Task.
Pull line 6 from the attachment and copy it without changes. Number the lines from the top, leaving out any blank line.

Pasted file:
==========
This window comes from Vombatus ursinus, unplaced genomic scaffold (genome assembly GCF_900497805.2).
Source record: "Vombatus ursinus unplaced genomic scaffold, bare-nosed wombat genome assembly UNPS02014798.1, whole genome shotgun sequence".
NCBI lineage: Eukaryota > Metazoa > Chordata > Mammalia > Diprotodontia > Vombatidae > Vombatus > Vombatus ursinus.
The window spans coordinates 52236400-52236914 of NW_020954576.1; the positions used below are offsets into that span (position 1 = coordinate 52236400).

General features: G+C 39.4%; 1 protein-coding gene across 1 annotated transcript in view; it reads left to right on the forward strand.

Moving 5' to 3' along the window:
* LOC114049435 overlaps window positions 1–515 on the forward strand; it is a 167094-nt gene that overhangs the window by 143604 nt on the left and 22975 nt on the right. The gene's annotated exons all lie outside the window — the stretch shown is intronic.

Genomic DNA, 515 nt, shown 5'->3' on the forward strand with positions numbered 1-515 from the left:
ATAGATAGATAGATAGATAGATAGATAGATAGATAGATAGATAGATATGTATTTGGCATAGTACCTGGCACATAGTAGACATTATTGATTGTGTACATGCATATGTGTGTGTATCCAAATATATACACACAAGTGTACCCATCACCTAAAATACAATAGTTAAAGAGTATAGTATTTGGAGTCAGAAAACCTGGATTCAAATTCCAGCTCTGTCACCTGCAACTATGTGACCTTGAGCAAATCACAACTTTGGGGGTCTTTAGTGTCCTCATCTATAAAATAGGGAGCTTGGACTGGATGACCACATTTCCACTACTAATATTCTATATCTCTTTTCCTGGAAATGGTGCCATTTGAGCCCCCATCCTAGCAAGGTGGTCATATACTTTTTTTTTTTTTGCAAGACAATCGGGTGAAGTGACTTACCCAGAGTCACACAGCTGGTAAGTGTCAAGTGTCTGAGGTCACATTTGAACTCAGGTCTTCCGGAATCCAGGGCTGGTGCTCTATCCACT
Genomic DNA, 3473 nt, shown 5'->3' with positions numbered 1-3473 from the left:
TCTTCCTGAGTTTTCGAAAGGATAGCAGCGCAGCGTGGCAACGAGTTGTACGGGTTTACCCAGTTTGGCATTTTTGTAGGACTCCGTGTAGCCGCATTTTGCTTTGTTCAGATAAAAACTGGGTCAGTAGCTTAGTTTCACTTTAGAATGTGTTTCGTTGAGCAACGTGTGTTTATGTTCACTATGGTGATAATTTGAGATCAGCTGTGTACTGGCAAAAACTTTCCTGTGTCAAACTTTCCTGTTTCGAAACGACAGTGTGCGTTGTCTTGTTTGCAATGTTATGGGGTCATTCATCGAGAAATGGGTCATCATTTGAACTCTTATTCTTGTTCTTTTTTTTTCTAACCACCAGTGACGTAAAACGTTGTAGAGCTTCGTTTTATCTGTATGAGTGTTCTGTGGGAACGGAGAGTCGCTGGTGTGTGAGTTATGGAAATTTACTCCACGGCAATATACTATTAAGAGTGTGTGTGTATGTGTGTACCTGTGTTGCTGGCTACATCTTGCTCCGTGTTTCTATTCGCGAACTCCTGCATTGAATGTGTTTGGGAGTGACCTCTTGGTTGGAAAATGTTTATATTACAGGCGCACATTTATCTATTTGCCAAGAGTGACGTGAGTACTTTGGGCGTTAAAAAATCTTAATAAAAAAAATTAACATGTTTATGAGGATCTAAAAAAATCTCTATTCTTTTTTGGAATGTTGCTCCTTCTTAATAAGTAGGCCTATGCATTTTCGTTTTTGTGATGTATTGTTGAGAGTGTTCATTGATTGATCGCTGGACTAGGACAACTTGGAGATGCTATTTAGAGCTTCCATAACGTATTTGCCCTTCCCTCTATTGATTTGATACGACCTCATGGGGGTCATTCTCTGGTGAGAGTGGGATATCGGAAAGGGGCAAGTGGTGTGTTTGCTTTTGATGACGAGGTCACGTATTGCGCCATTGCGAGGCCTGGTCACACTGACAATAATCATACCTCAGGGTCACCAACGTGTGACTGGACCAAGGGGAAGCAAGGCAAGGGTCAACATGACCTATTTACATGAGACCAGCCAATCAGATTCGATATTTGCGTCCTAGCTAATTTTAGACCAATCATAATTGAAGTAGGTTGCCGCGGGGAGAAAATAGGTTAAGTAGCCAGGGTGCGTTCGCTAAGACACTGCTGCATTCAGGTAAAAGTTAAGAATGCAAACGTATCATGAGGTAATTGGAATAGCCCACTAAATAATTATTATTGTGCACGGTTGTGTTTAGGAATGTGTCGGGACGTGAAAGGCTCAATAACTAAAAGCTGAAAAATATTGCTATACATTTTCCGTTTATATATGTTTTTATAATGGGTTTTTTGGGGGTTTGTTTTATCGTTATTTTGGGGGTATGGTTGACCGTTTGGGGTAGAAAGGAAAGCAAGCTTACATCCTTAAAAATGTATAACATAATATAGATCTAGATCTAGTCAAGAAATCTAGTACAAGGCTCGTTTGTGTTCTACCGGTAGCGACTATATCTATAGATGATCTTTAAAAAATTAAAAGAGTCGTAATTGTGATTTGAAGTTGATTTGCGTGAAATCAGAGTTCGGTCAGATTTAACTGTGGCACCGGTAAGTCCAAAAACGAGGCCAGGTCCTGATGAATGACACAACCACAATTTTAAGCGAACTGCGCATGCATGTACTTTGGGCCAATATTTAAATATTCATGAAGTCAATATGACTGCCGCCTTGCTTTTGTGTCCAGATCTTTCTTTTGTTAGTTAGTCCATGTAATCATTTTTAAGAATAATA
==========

Moving 5' to 3' along the window: